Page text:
But we’re getting ahead of ourselves.

The Plot Thickens

As I mentioned, legend has it that St. Patrick brought Christianity to Ireland, but that’s an exaggeration. He did spread the Christian faith, but traditions in the south and southeast of Ireland mention saints who may have preceded St. Patrick, Britannica notes.

The first firm date associated with Christianity in Ireland is 431 A.D. In that year, the bishop of Auxerre in modern-day France proposed — and Pope Celestine I approved — a mission to Ireland by a man named Palladius, not Patrick.

There has been speculation that Palladius and Patrick might be the same man. The thought crossed my mind, but several sources tell us that they were two different men. I stand corrected.

“Confusion exists regarding the chronology of Patrick’s life and it is seriously contended that tradition came to merge the experience of two men, the continental Palladius and the Patrick of the Confessio,” according to Britannica.

Christianity Comes to Ireland

Palladius is known as the first bishop of Irish Christians. According to Lifeway, he was sent to Ireland five years before Patrick was. His mission was twofold: eliminate heresy and convert non-Christians to Catholicism. It failed.

“Palladius was repulsed by the inhabitants of Wicklow, where he landed. He then sailed northward and was at last driven by stress of weather toward the Orkneys, finding harbour, eventually, on the shores of Kincardineshire,” according to Library Ireland, an online organization that’s filled with information about Irish folklore, genealogy, history, social history and people.

Christianity Spreads

Christianity already existed in Ireland by the time Patrick arrived there as a missionary. It probably had spread slowly and haphazardly through a combination of trading with the European continent, Irish emigres and British captives taken prisoner by Irish raiders, according to the Irish Catholic Church. Read more here.

“All we can say with confidence is that British Christians, either directly or indirectly, influenced the spread of the faith to Ireland and that this influence may have been exerted before 431,” the church says.

An Effective “Influencer”

Patrick’s experience with the Irish language and culture apparently helped him succeed where previous missionaries to Ireland had failed, and the real legend of St. Patrick began to spread.

“Estimates are he baptized 10,000 Irish people and planted 300 churches,” Lifeway says. Those are amazing numbers.

He took an intelligent approach to evangelizing by focusing on chiefs and other influential people – the people we would call influencers. “As these people were converted, they could sway others. Successful missionaries today still recognize the value of Patrick’s strategy.”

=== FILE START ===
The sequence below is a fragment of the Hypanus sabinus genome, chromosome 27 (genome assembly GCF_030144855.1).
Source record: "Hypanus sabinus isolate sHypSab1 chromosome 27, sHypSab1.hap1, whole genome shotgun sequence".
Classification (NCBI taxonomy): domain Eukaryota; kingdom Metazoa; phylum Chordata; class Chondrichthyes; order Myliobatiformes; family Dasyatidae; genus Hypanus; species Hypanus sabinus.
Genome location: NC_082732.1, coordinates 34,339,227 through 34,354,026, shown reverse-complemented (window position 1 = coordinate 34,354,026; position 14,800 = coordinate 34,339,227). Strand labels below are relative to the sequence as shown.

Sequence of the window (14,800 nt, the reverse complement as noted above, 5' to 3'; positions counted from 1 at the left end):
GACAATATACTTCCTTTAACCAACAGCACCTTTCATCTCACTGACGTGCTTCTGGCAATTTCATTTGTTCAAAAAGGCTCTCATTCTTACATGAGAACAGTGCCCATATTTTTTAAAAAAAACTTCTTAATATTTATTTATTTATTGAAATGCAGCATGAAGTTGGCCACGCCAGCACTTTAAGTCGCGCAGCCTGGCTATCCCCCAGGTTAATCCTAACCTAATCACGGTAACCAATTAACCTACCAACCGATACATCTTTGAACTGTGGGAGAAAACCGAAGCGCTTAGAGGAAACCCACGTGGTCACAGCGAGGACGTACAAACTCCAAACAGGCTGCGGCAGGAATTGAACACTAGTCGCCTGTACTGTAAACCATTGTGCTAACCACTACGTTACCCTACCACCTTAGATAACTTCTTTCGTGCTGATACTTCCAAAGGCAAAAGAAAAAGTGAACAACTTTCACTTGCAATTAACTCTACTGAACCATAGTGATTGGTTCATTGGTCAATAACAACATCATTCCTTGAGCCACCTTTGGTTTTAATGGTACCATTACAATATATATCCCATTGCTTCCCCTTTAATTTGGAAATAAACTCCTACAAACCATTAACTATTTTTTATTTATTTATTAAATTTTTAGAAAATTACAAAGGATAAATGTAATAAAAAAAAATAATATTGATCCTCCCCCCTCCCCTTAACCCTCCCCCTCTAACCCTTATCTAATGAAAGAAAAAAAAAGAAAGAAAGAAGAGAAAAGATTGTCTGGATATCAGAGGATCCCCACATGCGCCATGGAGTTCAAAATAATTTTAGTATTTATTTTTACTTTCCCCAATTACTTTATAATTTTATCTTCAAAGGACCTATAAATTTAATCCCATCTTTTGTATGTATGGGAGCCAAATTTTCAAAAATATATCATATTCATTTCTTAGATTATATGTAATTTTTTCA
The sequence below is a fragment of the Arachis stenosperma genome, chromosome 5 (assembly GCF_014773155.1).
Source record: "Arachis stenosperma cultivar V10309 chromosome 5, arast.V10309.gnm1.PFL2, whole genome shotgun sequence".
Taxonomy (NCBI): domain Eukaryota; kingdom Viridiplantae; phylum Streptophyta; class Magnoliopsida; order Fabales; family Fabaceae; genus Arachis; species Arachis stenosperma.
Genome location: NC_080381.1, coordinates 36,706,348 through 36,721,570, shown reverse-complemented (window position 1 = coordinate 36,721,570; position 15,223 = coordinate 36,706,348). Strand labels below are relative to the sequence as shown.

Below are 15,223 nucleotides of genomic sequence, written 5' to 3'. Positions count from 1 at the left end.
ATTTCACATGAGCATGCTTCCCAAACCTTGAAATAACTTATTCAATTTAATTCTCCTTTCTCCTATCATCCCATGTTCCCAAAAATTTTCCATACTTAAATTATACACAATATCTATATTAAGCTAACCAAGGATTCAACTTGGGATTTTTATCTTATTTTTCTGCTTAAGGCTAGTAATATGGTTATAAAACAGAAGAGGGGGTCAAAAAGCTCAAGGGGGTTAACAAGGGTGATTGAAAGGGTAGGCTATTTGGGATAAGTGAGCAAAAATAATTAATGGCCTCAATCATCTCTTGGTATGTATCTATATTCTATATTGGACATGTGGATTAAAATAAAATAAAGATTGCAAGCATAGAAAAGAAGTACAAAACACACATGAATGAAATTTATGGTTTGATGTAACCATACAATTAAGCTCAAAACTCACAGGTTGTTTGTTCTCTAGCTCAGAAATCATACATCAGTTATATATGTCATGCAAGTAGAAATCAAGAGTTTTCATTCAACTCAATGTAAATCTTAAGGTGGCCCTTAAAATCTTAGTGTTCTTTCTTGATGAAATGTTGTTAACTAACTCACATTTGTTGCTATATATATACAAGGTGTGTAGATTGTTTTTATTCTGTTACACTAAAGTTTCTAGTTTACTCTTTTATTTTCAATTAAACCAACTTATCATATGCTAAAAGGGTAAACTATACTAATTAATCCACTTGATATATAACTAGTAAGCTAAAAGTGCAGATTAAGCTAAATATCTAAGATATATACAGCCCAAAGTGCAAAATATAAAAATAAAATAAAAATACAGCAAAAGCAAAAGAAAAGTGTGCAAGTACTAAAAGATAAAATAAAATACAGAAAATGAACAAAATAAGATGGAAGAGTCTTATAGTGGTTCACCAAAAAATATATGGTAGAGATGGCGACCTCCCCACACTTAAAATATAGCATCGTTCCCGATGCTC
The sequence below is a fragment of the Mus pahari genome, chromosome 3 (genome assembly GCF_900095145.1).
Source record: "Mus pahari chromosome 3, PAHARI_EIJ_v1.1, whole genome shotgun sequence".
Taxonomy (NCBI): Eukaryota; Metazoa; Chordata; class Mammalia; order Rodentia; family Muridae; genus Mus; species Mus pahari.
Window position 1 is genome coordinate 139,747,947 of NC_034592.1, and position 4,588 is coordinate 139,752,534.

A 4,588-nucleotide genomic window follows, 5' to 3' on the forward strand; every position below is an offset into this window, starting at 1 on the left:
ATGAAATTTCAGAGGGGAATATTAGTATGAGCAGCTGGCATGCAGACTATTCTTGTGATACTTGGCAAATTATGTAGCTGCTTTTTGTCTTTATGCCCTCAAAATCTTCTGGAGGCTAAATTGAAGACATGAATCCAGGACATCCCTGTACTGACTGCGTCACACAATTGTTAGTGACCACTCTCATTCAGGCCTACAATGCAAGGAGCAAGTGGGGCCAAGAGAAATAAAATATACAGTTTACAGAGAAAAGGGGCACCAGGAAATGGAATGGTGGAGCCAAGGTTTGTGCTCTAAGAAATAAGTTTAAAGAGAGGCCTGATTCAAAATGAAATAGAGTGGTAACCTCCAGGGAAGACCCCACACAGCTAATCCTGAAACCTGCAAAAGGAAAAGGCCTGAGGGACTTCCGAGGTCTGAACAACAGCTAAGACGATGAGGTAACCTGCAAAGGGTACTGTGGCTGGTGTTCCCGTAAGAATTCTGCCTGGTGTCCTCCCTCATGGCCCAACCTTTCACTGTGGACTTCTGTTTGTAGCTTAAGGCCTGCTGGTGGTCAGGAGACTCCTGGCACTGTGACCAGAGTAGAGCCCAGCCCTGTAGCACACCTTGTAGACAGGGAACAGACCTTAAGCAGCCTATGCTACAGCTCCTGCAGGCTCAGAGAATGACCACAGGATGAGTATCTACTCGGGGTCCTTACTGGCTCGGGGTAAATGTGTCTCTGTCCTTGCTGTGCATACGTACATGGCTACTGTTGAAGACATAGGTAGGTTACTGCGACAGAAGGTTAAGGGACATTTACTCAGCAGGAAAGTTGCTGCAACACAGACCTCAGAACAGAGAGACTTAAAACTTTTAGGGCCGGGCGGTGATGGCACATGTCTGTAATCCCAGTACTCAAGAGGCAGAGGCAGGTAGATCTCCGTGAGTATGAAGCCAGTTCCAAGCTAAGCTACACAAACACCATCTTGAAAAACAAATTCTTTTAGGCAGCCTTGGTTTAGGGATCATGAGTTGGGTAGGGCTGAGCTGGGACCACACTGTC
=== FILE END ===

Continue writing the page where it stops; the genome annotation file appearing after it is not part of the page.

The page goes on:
Even so, missionary work wasn’t easy for the man behind the legend. “Patrick knew the Irish people. He loved the Irish people. As a result, he reached them for Christ – despite being beaten, robbed, and threatened with death,” Lifeway explained.

Christianity Meets Paganism

Patrick may have combined pagan rituals with church practices in order to succeed where previous missionaries failed. He knew people wouldn’t be receptive to his message if he tried to eliminate all of their existing pagan beliefs and rituals.

“Patrick chose to incorporate traditional (pagan) rituals into his lessons of Christianity instead of attempting to eradicate native Irish beliefs,” explains Learn Religions in a post called “St. Patrick and the Snakes.”

“For instance, he used bonfires to celebrate Easter since the Irish were used to honoring their gods with fire. He also superimposed a sun, a powerful Irish symbol, onto the Christian cross to create what is now called a Celtic cross, so that veneration of the symbol would seem more natural to the Irish.”

St. Patrick and the Snakes

“St. Patrick is known as a symbol of Ireland, particularly around every March. While he is obviously not pagan at all – the title of Saint should give that away – there’s often some discussion about him each year, because he’s allegedly the guy who drove ancient Irish Paganism away from the Emerald Isle,” Learn Religions continues.

That myth combines pagans and snakes. According to legend, St. Patrick stood on an Irish hillside and gave a sermon that sent all of Ireland’s snakes slithering into the sea. The snakes, it seems, were symbols ofpaganism.